Each prototypic sample in our database consists of a skull surface and its face surface, which are extracted from CT images. The point clouds composing of the outer surfaces of skull and skin are extracted slice by slice (Figure2a). For the skull, a three-step method is performed on each slice of CT images. The first step is to find the contour points of the skull through the Sobel operator model after filtering out noise. In general, the skull contour has inter and outer sides (Figure2). In the second step, a circular scanning is implemented to get a rough outer contour. The scanning line is radiated from the center of the image, toward the four edges of the image, to find the farthest contour point it encounters. The rough contour usually contains some points not belonging to the outer surface, as shown in Figure2c. In the last step, these pseudo contour sections are removed and the missing parts are mended. By setting the max length threshold L, the section will be deleted if its length is smaller than L pixels. In our experiment, L is set to be 10. Because the skull is non-convex, the rough contour may disrupt in some regions where it should be connected. We adopt an 8-neighborhood boundary tracing approach to connect each point of the rough contour if they are disrupted, and obtain the final contour, as shown in Figure2d. It is easier for skin to find the outer contour, as the skin contour is simple and generally close for all CT images (Figure2e). So we only need to find a point in the above second step to get the outer skin contour, as shown in Figure2f. After retrieving the outer contours for skull and skin from all CT images, the skull and face surfaces can be represented as triangle meshes by the marching cube algorithm[39]. Usually, the raw skin surface consists of about 220,000 points with 450,000 triangles, while the skull surface contains about 150,000 points with 320,000 triangles, as shown in Figure2g–j. It is dense enough to describe the rich details of skull and face shapes.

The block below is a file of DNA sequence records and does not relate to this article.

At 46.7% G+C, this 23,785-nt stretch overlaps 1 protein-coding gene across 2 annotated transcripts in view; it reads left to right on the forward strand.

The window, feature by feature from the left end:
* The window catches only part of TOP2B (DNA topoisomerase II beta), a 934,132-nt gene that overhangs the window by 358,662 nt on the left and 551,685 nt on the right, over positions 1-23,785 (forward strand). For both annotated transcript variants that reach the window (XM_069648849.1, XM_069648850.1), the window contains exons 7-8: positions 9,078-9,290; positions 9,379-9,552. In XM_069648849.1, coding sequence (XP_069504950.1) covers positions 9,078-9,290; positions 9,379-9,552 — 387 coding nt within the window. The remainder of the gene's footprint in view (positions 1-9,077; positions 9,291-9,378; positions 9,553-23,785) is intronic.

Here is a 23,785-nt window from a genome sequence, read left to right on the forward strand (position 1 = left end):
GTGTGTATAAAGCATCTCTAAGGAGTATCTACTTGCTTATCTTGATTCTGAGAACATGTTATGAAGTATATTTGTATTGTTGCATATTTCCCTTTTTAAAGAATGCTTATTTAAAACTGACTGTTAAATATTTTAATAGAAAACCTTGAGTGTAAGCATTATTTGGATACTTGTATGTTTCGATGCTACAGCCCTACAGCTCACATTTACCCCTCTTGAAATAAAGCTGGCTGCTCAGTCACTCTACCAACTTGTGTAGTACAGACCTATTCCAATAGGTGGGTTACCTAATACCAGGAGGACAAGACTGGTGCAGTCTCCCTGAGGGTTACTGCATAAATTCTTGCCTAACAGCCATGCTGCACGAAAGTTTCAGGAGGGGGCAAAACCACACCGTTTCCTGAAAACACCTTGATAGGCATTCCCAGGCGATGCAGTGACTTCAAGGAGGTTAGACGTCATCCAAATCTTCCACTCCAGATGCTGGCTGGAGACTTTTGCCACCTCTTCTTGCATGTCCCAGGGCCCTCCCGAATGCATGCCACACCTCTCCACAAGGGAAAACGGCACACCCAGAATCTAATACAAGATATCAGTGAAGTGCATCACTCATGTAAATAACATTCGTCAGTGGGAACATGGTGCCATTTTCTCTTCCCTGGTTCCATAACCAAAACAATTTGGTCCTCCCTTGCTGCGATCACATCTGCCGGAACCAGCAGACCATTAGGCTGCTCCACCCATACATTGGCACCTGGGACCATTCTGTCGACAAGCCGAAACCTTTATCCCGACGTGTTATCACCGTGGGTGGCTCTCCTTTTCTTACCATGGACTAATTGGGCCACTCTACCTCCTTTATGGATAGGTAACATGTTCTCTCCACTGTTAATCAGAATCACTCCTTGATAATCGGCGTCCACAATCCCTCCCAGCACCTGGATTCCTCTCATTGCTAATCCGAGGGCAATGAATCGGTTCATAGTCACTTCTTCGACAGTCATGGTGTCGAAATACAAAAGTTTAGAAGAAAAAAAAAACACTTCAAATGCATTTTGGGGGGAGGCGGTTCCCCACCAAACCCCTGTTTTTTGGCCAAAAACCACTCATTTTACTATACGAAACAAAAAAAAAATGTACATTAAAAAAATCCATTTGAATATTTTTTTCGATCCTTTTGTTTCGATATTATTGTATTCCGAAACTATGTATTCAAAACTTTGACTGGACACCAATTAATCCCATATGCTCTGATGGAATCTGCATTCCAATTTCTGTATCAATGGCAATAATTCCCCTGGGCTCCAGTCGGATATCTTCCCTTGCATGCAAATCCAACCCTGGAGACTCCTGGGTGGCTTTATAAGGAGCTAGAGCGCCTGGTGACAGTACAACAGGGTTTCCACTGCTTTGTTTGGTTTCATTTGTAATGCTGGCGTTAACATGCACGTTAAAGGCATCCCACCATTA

Figure 2